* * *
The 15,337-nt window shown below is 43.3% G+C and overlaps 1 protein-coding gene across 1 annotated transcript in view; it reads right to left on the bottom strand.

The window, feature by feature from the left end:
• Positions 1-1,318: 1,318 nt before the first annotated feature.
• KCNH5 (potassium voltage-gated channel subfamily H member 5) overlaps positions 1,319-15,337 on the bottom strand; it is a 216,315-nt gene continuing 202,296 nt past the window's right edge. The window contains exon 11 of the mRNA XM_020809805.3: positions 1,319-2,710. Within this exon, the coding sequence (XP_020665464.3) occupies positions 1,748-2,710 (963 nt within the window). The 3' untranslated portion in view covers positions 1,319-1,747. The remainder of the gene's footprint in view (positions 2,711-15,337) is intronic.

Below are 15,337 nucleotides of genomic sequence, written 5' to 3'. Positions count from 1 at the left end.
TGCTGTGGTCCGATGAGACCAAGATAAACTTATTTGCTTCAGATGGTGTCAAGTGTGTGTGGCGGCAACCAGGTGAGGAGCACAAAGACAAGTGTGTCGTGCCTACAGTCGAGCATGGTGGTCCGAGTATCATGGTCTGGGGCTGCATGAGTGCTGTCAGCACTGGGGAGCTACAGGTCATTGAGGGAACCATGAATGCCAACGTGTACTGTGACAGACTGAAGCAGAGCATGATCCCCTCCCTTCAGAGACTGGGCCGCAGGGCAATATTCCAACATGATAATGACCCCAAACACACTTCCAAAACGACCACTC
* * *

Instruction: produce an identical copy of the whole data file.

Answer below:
The 15,337-nt window shown below is 43.3% G+C and overlaps 1 protein-coding gene across 1 annotated transcript in view; it reads right to left on the bottom strand.

The window, feature by feature from the left end:
• Positions 1-1,318: 1,318 nt before the first annotated feature.
• KCNH5 (potassium voltage-gated channel subfamily H member 5) overlaps positions 1,319-15,337 on the bottom strand; it is a 216,315-nt gene continuing 202,296 nt past the window's right edge. The window contains exon 11 of the mRNA XM_020809805.3: positions 1,319-2,710. Within this exon, the coding sequence (XP_020665464.3) occupies positions 1,748-2,710 (963 nt within the window). The 3' untranslated portion in view covers positions 1,319-1,747. The remainder of the gene's footprint in view (positions 2,711-15,337) is intronic.

Below are 15,337 nucleotides of genomic sequence, written 5' to 3'. Positions count from 1 at the left end.
TGCTGTGGTCCGATGAGACCAAGATAAACTTATTTGCTTCAGATGGTGTCAAGTGTGTGTGGCGGCAACCAGGTGAGGAGCACAAAGACAAGTGTGTCGTGCCTACAGTCGAGCATGGTGGTCCGAGTATCATGGTCTGGGGCTGCATGAGTGCTGTCAGCACTGGGGAGCTACAGGTCATTGAGGGAACCATGAATGCCAACGTGTACTGTGACAGACTGAAGCAGAGCATGATCCCCTCCCTTCAGAGACTGGGCCGCAGGGCAATATTCCAACATGATAATGACCCCAAACACACTTCCAAAACGACCACTC